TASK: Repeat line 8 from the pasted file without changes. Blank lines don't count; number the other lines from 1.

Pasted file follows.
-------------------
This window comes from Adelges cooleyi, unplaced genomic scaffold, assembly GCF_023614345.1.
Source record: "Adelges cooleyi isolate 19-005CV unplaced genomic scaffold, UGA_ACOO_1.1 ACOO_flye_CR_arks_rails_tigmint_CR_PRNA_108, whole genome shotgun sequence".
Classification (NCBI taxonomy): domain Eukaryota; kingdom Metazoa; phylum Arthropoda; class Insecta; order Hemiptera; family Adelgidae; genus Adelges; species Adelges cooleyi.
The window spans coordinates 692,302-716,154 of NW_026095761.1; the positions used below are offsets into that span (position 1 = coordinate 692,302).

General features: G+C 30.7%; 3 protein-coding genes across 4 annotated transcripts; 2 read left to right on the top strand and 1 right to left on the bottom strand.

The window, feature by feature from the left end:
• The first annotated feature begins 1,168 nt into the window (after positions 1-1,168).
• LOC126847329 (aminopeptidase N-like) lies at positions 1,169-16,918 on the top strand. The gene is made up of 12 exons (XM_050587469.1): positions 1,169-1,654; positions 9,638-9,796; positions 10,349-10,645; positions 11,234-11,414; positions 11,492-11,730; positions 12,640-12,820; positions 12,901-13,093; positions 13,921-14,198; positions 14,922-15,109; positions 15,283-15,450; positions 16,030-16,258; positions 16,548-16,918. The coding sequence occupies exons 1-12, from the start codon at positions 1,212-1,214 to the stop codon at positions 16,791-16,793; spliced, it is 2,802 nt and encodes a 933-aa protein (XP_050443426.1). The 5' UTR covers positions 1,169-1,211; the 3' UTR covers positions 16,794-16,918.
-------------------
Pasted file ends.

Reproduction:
• LOC126847329 (aminopeptidase N-like) lies at positions 1,169-16,918 on the top strand. The gene is made up of 12 exons (XM_050587469.1): positions 1,169-1,654; positions 9,638-9,796; positions 10,349-10,645; positions 11,234-11,414; positions 11,492-11,730; positions 12,640-12,820; positions 12,901-13,093; positions 13,921-14,198; positions 14,922-15,109; positions 15,283-15,450; positions 16,030-16,258; positions 16,548-16,918. The coding sequence occupies exons 1-12, from the start codon at positions 1,212-1,214 to the stop codon at positions 16,791-16,793; spliced, it is 2,802 nt and encodes a 933-aa protein (XP_050443426.1). The 5' UTR covers positions 1,169-1,211; the 3' UTR covers positions 16,794-16,918.